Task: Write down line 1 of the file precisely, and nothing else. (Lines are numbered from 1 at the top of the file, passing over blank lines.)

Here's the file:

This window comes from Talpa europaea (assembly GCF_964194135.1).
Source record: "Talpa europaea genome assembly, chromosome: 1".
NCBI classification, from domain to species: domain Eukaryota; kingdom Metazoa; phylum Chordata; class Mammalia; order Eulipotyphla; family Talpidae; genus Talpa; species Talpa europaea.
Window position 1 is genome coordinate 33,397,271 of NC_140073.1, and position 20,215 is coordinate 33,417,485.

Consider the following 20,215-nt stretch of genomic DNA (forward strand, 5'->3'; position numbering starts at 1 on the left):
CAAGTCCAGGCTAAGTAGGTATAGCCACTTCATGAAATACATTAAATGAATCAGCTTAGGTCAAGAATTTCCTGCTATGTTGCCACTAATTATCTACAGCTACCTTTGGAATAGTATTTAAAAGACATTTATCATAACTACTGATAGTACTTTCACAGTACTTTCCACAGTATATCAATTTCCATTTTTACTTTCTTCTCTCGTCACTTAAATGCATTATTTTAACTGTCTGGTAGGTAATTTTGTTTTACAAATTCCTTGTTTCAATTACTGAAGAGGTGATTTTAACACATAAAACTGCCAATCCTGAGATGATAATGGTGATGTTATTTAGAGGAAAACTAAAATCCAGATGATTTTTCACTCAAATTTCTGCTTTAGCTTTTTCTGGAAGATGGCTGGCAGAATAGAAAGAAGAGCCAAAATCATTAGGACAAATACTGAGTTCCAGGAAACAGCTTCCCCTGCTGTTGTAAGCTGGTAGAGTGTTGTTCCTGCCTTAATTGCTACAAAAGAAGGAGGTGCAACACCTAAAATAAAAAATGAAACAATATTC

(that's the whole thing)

This window comes from Talpa europaea (assembly GCF_964194135.1).